If you and your spouse are considering
or separation, you might want to start monitoring your online activities.
Increasingly, divorce attorneys, in-laws, and spouses are using online
social networking sites to gather evidence.
Don't post compromising pictures.
This is a good rule to follow in general, but is especially important
during a divorce. If you have a new girlfriend or boyfriend, don't
post pictures of you two together or post on your friends' walls about
them. If you recently blew off steam at a bar or club, keep those pictures
to yourself as well. Even if it's something as seemingly innocent
as say, you at the beach or with a new car, your spouse might be able
to use it against you as proof about your financial situation, dedication
to your children, or work ethic. This information could be important when deciding
, or even be proof of
alienation of affection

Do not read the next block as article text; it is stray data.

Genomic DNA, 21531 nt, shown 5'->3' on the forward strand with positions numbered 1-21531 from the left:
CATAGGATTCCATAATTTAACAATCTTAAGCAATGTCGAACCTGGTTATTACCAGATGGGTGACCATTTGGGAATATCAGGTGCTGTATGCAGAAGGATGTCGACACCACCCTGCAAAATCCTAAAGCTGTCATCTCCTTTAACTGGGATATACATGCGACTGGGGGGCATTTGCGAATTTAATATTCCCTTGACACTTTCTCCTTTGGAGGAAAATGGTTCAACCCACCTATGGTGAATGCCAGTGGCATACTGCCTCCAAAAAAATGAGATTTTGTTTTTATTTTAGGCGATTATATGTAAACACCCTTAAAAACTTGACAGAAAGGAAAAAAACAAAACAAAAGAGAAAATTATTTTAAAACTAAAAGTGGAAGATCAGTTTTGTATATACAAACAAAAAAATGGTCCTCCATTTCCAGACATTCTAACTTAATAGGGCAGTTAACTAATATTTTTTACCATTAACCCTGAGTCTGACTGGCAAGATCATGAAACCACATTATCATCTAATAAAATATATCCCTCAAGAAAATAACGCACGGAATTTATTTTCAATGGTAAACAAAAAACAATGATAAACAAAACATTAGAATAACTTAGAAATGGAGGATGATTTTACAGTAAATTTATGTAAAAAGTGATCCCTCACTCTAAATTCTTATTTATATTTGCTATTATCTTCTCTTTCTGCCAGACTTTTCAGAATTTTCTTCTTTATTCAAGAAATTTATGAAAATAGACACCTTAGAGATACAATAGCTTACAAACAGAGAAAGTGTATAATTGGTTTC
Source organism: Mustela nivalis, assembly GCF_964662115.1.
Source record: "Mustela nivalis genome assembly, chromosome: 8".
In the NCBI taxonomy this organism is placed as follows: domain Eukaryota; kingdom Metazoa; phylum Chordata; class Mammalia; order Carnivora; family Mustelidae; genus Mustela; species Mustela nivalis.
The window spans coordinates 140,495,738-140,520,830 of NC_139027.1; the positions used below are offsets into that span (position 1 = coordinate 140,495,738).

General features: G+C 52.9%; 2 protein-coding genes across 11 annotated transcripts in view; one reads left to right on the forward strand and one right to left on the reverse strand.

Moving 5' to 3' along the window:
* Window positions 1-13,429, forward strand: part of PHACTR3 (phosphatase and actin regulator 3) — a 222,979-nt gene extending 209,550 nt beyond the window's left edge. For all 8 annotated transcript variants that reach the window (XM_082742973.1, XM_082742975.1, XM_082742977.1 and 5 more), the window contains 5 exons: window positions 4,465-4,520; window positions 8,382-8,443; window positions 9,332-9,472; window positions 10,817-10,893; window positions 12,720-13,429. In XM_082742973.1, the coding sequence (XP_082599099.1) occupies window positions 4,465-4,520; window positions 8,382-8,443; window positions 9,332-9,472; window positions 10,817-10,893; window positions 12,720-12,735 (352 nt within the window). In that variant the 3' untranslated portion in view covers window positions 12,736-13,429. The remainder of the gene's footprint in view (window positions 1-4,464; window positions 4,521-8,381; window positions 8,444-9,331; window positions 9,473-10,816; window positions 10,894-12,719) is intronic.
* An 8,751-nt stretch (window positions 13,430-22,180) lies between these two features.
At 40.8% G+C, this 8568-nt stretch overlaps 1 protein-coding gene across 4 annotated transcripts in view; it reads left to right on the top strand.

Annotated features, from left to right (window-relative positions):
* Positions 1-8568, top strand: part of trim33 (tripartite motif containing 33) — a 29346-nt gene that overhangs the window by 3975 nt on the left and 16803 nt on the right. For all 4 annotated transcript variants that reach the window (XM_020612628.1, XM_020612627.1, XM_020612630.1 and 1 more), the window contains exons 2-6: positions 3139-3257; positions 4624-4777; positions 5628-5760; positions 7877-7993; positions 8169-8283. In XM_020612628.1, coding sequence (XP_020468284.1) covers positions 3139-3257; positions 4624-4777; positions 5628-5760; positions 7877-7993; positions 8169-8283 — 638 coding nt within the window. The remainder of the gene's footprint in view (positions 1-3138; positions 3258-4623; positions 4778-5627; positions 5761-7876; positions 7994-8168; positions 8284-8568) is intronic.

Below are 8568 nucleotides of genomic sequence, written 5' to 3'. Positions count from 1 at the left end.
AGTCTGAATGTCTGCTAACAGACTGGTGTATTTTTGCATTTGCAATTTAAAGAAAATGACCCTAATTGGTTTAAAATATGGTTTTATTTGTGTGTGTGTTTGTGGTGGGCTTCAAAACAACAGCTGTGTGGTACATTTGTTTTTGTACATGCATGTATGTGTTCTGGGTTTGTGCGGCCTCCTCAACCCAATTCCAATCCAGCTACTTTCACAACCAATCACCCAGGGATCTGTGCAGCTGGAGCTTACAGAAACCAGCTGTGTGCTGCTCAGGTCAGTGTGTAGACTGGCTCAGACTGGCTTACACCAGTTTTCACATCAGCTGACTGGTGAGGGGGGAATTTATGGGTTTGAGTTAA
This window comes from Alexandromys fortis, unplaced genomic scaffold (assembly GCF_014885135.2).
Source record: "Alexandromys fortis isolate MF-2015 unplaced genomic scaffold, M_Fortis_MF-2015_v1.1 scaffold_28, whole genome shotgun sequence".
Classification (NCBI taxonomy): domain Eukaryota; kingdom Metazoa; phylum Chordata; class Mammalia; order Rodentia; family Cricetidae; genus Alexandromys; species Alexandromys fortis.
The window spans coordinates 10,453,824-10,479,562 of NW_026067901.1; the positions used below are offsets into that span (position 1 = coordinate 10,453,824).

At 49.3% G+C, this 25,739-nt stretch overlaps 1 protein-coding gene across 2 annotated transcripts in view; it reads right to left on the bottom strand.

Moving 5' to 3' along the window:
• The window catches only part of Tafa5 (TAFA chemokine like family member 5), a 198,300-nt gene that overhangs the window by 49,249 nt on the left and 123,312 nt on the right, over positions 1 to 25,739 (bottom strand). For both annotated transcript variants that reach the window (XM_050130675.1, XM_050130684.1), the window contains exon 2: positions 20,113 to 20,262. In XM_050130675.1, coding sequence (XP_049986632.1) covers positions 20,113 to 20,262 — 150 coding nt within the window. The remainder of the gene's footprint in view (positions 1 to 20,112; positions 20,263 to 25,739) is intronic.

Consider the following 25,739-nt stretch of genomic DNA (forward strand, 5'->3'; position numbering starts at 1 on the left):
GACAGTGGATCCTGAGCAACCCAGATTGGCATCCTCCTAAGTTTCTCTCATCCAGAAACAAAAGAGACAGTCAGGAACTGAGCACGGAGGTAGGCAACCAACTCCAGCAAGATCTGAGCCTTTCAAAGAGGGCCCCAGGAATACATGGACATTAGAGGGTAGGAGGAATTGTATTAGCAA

Don't talk about your divorce online.
No matter how much you want to vent or want people to know your side of
the divorce, negative rants or even sarcastic comments can work against
you. Friend's walls, statuses, tweets, and notes are all places that
your ex, his family, or mutual friends can see how you're feeling.
Even if you delete it later, anyone could have taken a screenshot of it.
Change your passwords.
Many married couples know each other's passwords for email, bank accounts,
or social networking sites. If they don't know the exact password,
they might know that you rotate between a few. Go ahead and change your
passwords - private messages and emails should stay private.